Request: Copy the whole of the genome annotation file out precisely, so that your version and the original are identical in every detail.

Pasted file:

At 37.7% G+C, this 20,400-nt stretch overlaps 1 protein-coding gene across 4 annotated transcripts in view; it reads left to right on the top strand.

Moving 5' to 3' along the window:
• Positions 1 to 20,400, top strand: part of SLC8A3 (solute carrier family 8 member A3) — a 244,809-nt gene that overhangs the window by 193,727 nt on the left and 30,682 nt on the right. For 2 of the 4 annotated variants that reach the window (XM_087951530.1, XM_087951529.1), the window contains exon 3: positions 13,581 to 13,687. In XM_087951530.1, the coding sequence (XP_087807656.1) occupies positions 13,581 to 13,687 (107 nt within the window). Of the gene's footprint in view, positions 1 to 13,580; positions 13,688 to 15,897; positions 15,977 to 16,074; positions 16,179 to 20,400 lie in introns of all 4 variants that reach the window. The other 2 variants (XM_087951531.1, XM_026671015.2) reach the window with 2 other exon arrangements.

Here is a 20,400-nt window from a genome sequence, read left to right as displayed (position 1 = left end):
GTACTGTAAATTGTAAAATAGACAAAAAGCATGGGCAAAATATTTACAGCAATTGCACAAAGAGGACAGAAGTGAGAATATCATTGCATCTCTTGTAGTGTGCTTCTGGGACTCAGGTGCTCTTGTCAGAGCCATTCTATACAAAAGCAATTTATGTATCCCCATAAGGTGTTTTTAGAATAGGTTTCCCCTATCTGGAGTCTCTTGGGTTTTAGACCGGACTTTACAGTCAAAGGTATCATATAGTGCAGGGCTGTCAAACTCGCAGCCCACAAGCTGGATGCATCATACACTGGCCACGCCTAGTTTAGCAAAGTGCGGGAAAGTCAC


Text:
At 37.7% G+C, this 20,400-nt stretch overlaps 1 protein-coding gene across 4 annotated transcripts in view; it reads left to right on the top strand.

Moving 5' to 3' along the window:
• Positions 1 to 20,400, top strand: part of SLC8A3 (solute carrier family 8 member A3) — a 244,809-nt gene that overhangs the window by 193,727 nt on the left and 30,682 nt on the right. For 2 of the 4 annotated variants that reach the window (XM_087951530.1, XM_087951529.1), the window contains exon 3: positions 13,581 to 13,687. In XM_087951530.1, the coding sequence (XP_087807656.1) occupies positions 13,581 to 13,687 (107 nt within the window). Of the gene's footprint in view, positions 1 to 13,580; positions 13,688 to 15,897; positions 15,977 to 16,074; positions 16,179 to 20,400 lie in introns of all 4 variants that reach the window. The other 2 variants (XM_087951531.1, XM_026671015.2) reach the window with 2 other exon arrangements.

Here is a 20,400-nt window from a genome sequence, read left to right as displayed (position 1 = left end):
GTACTGTAAATTGTAAAATAGACAAAAAGCATGGGCAAAATATTTACAGCAATTGCACAAAGAGGACAGAAGTGAGAATATCATTGCATCTCTTGTAGTGTGCTTCTGGGACTCAGGTGCTCTTGTCAGAGCCATTCTATACAAAAGCAATTTATGTATCCCCATAAGGTGTTTTTAGAATAGGTTTCCCCTATCTGGAGTCTCTTGGGTTTTAGACCGGACTTTACAGTCAAAGGTATCATATAGTGCAGGGCTGTCAAACTCGCAGCCCACAAGCTGGATGCATCATACACTGGCCACGCCTAGTTTAGCAAAGTGCGGGAAAGTCAC